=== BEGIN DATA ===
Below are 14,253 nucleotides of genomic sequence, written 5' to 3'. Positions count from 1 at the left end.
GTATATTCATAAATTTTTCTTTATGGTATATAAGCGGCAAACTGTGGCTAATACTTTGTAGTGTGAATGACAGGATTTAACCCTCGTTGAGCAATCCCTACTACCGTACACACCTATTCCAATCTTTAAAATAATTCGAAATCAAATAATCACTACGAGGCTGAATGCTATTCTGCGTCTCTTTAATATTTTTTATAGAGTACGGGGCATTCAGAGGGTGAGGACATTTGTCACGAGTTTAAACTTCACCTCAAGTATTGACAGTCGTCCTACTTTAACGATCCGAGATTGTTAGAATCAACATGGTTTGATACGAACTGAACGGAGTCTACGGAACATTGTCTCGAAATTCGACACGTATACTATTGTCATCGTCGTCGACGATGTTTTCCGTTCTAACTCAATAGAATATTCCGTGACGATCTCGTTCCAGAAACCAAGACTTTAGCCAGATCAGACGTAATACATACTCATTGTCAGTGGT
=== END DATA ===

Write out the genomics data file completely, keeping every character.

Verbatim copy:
Below are 14,253 nucleotides of genomic sequence, written 5' to 3'. Positions count from 1 at the left end.
GTATATTCATAAATTTTTCTTTATGGTATATAAGCGGCAAACTGTGGCTAATACTTTGTAGTGTGAATGACAGGATTTAACCCTCGTTGAGCAATCCCTACTACCGTACACACCTATTCCAATCTTTAAAATAATTCGAAATCAAATAATCACTACGAGGCTGAATGCTATTCTGCGTCTCTTTAATATTTTTTATAGAGTACGGGGCATTCAGAGGGTGAGGACATTTGTCACGAGTTTAAACTTCACCTCAAGTATTGACAGTCGTCCTACTTTAACGATCCGAGATTGTTAGAATCAACATGGTTTGATACGAACTGAACGGAGTCTACGGAACATTGTCTCGAAATTCGACACGTATACTATTGTCATCGTCGTCGACGATGTTTTCCGTTCTAACTCAATAGAATATTCCGTGACGATCTCGTTCCAGAAACCAAGACTTTAGCCAGATCAGACGTAATACATACTCATTGTCAGTGGT